HIED 532: Marketing and Sponsorship in Intercollegiate Athletics (3)
This course presents an overview of the various techniques and strategies used in meeting the wants and needs of consumers in the sport industry, specifically intercollegiate athletics. Areas to be addressed are the uniqueness of sport marketing in comparison to traditional marketing, an overview of the segments of the sport industry, the importance of market research and segmentation in identifying the right sport consumer, the use of data-based marketing in reaching the sport consumer, the overview of the marketing mix as individual units and the relationship between those units, and the development of sponsorship and endorsement packages.
HIED 537: Compliance and Regulation in Intercollegiate Athletics (3)
This course focuses on the National Collegiate Athletic Association (NCAA) legislative process and bylaws governing the operation of an athletics program. Students will develop a comprehensive understanding and appreciation of the NCAA, including its purpose and function. Topics covered include amateurism, specific bylaws (e.g. eligibility, recruitment and financial aid, playing/practice) and organizational processes for maintaining institutional compliance.
HIED 550: Student Affairs in Higher Education (3)
This course provides a foundational overview of theory and practice associated with Student Affairs administrative leadership. Theoretical frameworks (e.g. psychosocial, cognitive-structural, social identity) will be discussed in terms of their foundational constructs for influencing college student learning and growth as well as for understanding their applicability in various functional areas of higher education. An emphasis will be placed on using theory to guide and improve educational practice.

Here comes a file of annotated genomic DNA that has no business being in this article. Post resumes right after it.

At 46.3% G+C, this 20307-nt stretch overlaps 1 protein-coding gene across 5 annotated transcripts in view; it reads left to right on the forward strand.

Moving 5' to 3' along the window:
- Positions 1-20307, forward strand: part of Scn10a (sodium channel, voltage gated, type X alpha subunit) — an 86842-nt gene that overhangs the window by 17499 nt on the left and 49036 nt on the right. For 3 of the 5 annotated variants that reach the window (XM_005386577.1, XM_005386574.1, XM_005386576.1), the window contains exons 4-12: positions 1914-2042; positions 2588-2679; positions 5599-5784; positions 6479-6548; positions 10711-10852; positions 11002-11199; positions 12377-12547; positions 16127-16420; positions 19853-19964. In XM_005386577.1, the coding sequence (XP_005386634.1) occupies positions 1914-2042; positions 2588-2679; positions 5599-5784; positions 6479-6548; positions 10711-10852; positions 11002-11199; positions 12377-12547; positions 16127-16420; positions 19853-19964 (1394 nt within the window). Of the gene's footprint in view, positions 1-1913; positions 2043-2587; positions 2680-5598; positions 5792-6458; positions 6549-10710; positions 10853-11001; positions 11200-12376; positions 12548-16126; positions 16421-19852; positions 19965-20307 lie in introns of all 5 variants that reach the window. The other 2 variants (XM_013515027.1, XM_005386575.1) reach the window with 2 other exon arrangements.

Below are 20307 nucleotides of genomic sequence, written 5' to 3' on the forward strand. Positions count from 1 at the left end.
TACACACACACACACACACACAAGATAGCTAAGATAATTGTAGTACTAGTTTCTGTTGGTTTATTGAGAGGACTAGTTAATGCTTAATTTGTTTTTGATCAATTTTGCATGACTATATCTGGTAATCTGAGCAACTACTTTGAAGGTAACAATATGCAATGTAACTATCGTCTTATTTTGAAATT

HIED 551: College and University Environments
This course will introduce students to the complexity of college and university campuses and cultures. Theoretical concepts and empirical findings will be examined that help to describe college environments and explain their impact. The aim of the course is to familiarize students with today’s diverse and emerging higher education settings and to explore strategies for enhancing educational environments. Students will explore higher education environments and their impact on various student populations, including underrepresented students. Students will develop a comprehensive understanding of higher education settings as well as the strategies for enhancing these environments to maximize student engagement for learning and development.
HIED 553: Enrollment Management in Higher Education (3)
Students are introduced to the enrollment management and its place within a college or university. Topics include recruitment and choice processes from a marketing perspective, the impact of financial assistance and scholarships on enrollment patterns, and integrating leadership and management theories with student recruitment and retention practices.